B-243388, May 22, 1991
B-243388: May 22, 1991
MILITARY PERSONNEL - Pay - Dual compensation restrictions - Overpayments - Debt collection - Waiver DIGEST: Member who knew his retired pay would be subject to dual compensation and pay cap restrictions when he accepted a civilian position should have known that he was being overpaid when no deductions were made from his retired pay. Since he did not take action in the matter he is not without fault and debt may not be waived. Retired: This action is in response to a request for reconsideration of our Claims Group's denial of waiver of overpayments made to Major Charles H. Waiver was denied by our Claims Group in an October 19. No deduction was made from his retired pay due to the Act of 1978.
B-243388, May 22, 1991
MILITARY PERSONNEL - Pay - Dual compensation restrictions - Overpayments - Debt collection - Waiver DIGEST: Member who knew his retired pay would be subject to dual compensation and pay cap restrictions when he accepted a civilian position should have known that he was being overpaid when no deductions were made from his retired pay. Since he did not take action in the matter he is not without fault and debt may not be waived.
Major Charles H. Barton, Jr., USMC, Retired:
This action is in response to a request for reconsideration of our Claims Group's denial of waiver of overpayments made to Major Charles H. Barton, Jr., USMC, Retired. Waiver was denied by our Claims Group in an October 19, 1990 settlement certificate. We sustain the denial.
Major Barton retired under conditions which entitled him to retired pay. On December 23, 1985, he directed questions to the Marine Corps Finance Center regarding the Civil Service Reform Act of 1978 and how its dual compensation provisions would affect him if he accepted a position with the United States Postal Service at a salary of approximately $20,000 per year. The Finance Center responded by letter of January 3, 1986 explaining the 1978 act and the Dual Compensation Act of 1964. /1/ The letter stated that the 1978 act would not apply but the restrictions of the 1964 act would apply. He accepted a different position with the Marine Corps Air Station, Beaufort, South Carolina for approximately $16,000 per year in December 1986. The Marine Corps retired pay section received a SF-50, Notification of Personnel Action, on December 12, 1986 advising of the member's civilian employment and made the appropriate calculations with regard to the Civil Service Reform Act of 1978. Since the total amount he received did not exceed the basic rate of pay then currently paid for Level V of the Executive Schedule, no deduction was made from his retired pay due to the Act of 1978; however, deductions should have been made under the Dual Compensation Act of 1964. Because of the administrative error, the Marine Corps did not make the appropriate deductions until December 1987, resulting in an overpayment of $7,412.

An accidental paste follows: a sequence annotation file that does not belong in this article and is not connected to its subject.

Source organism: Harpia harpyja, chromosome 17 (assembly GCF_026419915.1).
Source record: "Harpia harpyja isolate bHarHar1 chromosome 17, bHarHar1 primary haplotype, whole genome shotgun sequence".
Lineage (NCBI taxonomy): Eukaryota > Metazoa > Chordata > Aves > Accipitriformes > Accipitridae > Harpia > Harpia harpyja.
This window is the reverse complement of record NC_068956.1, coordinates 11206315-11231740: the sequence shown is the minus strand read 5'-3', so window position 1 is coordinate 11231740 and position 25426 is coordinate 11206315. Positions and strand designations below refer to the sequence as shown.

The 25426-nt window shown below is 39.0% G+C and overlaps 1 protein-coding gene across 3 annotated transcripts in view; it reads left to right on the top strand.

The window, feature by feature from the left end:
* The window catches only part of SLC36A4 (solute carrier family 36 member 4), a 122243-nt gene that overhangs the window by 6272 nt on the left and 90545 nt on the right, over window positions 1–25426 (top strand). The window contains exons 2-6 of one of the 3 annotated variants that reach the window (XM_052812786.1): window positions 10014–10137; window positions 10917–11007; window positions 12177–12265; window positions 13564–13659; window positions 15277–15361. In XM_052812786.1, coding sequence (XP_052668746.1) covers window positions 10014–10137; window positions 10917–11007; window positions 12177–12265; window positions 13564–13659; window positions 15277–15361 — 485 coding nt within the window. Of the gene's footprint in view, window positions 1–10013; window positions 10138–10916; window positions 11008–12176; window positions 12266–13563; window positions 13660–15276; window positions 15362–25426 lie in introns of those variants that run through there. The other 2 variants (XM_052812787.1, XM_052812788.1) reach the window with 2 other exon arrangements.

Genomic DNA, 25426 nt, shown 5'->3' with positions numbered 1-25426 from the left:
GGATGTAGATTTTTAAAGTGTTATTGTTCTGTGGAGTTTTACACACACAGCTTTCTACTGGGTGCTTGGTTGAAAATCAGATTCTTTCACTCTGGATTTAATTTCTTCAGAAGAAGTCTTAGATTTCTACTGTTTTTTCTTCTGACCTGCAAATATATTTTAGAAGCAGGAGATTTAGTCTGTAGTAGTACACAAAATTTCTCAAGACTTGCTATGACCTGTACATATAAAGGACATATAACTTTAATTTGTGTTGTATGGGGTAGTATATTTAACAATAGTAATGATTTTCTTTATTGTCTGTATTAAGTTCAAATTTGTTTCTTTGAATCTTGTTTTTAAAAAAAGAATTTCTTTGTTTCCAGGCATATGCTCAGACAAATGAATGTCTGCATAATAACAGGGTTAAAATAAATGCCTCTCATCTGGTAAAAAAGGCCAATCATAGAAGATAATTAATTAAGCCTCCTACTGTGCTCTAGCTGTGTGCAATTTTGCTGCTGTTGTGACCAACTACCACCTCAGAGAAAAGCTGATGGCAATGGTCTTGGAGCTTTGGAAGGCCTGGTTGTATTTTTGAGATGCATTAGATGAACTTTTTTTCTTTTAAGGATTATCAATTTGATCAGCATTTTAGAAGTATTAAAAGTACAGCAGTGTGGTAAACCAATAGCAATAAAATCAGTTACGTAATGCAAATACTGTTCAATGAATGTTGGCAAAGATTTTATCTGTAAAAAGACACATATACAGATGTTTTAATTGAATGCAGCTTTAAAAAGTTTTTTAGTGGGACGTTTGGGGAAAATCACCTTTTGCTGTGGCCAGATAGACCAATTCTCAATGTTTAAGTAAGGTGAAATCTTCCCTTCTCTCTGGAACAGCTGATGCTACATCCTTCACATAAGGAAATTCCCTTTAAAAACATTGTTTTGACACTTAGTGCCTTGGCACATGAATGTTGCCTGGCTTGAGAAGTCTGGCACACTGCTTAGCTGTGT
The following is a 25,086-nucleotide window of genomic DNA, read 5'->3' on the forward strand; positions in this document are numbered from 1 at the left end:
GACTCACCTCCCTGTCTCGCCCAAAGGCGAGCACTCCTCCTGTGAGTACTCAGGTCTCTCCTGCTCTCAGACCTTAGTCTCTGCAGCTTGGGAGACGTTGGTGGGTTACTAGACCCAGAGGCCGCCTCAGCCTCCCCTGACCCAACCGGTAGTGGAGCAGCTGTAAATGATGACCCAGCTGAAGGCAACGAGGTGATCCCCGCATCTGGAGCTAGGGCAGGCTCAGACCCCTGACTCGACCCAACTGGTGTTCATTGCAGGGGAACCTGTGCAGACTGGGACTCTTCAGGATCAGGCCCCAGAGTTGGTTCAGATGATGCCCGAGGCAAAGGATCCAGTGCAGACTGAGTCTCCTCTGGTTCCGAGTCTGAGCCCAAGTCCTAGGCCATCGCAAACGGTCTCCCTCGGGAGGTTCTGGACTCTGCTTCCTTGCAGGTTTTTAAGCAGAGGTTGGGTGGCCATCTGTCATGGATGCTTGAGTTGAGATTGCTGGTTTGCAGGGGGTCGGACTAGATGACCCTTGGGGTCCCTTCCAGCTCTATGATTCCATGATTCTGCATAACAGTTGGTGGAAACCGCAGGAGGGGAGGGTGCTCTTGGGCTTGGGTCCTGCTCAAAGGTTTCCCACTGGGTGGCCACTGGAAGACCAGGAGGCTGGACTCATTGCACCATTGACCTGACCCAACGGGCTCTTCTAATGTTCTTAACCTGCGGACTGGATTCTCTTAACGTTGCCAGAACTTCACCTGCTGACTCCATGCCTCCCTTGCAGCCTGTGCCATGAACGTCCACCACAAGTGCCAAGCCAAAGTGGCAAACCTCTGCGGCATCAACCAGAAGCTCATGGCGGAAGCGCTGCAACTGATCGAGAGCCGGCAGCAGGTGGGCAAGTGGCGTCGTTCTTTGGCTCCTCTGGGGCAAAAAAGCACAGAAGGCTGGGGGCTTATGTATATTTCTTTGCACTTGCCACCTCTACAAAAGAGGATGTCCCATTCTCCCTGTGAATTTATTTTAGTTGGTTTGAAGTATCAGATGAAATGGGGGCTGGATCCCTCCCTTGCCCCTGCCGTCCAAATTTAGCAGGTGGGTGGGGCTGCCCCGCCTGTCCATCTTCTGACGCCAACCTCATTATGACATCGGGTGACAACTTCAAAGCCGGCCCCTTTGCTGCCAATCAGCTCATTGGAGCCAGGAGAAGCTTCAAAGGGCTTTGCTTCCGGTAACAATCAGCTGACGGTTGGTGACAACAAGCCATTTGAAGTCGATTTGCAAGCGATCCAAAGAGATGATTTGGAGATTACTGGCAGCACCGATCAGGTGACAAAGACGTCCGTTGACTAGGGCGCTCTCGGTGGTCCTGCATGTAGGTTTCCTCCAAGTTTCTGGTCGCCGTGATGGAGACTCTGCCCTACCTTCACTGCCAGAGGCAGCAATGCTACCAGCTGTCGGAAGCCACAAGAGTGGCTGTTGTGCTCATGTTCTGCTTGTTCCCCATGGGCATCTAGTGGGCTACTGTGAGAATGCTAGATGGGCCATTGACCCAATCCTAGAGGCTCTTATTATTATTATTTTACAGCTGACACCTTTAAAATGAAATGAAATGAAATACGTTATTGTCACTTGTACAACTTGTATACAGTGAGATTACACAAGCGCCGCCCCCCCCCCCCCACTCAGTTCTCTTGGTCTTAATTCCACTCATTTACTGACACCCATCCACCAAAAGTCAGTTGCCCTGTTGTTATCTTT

Major Barton requested waiver of the debt, stating that due to the excessive delay in notifying him of the debt, deduction of the debt from his retired pay is unjust. The waiver statute, 10 U.S.C. Sec. 2774, provides that the Comptroller General may waive collection of certain debts when collection would be against equity and good conscience and not in the best interests of the United States except where there exists in connection with the claim an indication of fraud, misrepresentation, fault or lack of good faith on the part of the member. This Office has long interpreted "fault" as used in the statute as including something more than a proven overt act or omission by the member. Thus we consider "fault" to exist if in the light of all the facts it is determined that the debtor should have known an error existed and taken action to have it corrected. The standard we employ is to determine whether a reasonable person should have been aware that he was receiving a payment in excess of his proper entitlement. In this case Major Barton was aware of the dual compensation restrictions because the Finance Center's January 3, 1986 letter clearly explained them. The Marine Corps also points out that in view of his former position as a disbursing officer, he should have been aware of his pay entitlement. Further, an agency's delay in collecting the debt is not a sufficient basis to authorize waiver of a debt which does not otherwise qualify. See B-239895, Feb. 14, 1991.
Major Barton argues he should be granted a waiver for the same reason waiver was granted in Admiral James D. Watkins, USN (Retired), B-234401, June 23, 1989. We do not agree. In that case the record established that Admiral Watkins reasonably assumed he was not being overpaid. In the case currently before us, Major Barton should have known, based on the January 3, 1986 letter from the Finance Center, that his retired pay should be reduced. In view of the above, we must conclude that Major Barton is not without fault in the matter and that denial of waiver must be affirmed.
/1/ The Dual Compensation Act of 1964 (5 U.S.C. Sec. 5532(a) (b)) applies to retired regular officers and prescribes aformula for the reduction of retired pay when a retiree is employed in a civilian capacity by the federal government. The Civil Service Reform Act of 1978 (5 U.S.C. Sec. 5532(c)) applies to both regular and reserve retirees and prohibits a combined civilian salary and military retired pay in excess of Level V of the Executive Schedule.